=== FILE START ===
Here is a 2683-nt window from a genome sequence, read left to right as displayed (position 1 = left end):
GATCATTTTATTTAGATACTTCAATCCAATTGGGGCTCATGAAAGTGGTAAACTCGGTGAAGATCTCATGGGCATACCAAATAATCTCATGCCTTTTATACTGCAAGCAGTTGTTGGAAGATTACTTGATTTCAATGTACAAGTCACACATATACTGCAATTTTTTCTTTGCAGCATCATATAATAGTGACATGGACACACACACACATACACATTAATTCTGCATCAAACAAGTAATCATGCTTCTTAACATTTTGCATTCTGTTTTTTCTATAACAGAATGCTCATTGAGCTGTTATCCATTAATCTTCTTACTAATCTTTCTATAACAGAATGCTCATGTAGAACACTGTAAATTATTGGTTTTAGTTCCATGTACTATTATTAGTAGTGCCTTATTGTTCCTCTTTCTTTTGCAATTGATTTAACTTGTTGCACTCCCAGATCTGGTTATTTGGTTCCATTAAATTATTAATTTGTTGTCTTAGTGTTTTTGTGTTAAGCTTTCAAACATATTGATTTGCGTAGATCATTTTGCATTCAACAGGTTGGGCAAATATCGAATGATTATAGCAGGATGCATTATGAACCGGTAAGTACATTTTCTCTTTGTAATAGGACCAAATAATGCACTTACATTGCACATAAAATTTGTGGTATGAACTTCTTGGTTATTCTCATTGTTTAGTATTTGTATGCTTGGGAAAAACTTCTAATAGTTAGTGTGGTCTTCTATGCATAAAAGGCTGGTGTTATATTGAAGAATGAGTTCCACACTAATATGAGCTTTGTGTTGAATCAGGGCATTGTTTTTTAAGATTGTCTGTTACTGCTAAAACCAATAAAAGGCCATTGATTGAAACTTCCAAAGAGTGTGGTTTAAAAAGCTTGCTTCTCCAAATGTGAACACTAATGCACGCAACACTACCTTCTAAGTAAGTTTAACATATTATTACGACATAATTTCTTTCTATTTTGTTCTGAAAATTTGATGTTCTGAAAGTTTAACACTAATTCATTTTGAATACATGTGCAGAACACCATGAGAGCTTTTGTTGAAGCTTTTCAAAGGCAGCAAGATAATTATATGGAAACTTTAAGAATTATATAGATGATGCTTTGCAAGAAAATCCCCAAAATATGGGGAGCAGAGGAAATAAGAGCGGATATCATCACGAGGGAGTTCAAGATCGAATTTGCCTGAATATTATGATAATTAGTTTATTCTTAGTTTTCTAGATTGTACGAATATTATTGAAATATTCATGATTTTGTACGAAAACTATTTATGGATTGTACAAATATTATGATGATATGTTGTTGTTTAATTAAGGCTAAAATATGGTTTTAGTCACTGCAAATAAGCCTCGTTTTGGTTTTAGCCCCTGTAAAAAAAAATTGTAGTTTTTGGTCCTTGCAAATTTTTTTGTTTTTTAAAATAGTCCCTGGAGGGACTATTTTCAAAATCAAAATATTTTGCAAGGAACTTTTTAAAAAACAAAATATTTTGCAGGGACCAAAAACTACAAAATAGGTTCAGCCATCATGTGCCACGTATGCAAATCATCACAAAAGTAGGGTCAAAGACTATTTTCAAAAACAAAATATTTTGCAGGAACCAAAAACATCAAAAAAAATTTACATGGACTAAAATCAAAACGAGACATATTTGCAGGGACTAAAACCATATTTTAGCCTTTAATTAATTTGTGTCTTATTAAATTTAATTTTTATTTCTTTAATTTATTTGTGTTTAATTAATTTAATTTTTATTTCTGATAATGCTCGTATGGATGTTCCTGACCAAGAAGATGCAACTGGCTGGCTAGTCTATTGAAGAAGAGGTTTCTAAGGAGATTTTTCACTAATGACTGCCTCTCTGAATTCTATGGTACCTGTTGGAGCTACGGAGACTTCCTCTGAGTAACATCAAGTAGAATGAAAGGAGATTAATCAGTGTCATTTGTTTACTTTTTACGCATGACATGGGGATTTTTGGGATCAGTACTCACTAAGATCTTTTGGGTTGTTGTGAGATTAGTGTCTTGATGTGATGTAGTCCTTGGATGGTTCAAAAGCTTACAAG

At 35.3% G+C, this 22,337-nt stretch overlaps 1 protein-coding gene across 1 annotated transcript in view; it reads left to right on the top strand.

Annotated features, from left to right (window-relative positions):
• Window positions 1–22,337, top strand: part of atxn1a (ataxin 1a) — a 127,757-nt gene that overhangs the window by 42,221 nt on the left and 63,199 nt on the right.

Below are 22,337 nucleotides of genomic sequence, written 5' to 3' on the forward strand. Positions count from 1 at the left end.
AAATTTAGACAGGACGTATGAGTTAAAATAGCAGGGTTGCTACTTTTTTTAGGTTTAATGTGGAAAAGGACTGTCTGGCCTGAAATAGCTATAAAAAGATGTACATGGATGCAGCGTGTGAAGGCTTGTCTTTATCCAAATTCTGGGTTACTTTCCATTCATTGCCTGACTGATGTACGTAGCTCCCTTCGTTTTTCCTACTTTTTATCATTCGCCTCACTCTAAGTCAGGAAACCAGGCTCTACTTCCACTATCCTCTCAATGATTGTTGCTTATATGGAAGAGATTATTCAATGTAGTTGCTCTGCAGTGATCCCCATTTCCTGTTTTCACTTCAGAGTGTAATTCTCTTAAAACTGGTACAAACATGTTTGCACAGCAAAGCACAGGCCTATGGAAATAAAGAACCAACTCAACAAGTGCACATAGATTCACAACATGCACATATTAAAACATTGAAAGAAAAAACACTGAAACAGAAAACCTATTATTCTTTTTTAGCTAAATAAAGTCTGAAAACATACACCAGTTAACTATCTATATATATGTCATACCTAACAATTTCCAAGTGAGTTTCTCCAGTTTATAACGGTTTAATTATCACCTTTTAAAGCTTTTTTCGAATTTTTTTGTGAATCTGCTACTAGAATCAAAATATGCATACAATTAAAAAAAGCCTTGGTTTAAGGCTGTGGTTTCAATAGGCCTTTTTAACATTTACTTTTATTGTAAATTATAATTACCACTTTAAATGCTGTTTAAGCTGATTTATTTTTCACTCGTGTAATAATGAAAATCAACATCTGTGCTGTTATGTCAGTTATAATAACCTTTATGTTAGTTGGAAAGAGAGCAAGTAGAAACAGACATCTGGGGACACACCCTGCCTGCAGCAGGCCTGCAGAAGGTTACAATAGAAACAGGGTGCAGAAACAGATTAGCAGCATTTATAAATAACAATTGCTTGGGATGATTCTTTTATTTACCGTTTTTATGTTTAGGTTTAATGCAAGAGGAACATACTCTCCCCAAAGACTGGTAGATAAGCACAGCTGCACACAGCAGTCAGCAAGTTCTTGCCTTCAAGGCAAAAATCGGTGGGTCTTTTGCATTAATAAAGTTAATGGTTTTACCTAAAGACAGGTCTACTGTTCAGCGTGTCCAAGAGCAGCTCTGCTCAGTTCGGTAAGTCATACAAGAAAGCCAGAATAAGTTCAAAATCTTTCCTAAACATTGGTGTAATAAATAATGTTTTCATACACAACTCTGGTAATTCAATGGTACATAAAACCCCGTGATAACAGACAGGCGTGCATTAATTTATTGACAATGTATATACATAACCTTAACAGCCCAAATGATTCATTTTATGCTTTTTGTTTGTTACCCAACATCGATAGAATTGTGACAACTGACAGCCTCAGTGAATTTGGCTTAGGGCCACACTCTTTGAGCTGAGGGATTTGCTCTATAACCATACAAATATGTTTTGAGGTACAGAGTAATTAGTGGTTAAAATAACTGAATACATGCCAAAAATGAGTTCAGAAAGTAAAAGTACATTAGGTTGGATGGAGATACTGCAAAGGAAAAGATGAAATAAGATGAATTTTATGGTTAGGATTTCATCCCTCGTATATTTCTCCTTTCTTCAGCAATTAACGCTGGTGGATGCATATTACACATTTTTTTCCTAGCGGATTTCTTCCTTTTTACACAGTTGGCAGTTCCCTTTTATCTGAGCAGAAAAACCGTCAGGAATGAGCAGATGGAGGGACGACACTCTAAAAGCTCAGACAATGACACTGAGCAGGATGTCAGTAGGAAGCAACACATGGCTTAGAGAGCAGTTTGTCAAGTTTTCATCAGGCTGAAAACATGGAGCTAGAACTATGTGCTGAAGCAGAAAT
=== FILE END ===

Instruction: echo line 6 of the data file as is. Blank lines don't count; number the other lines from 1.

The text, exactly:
Below are 22,337 nucleotides of genomic sequence, written 5' to 3' on the forward strand. Positions count from 1 at the left end.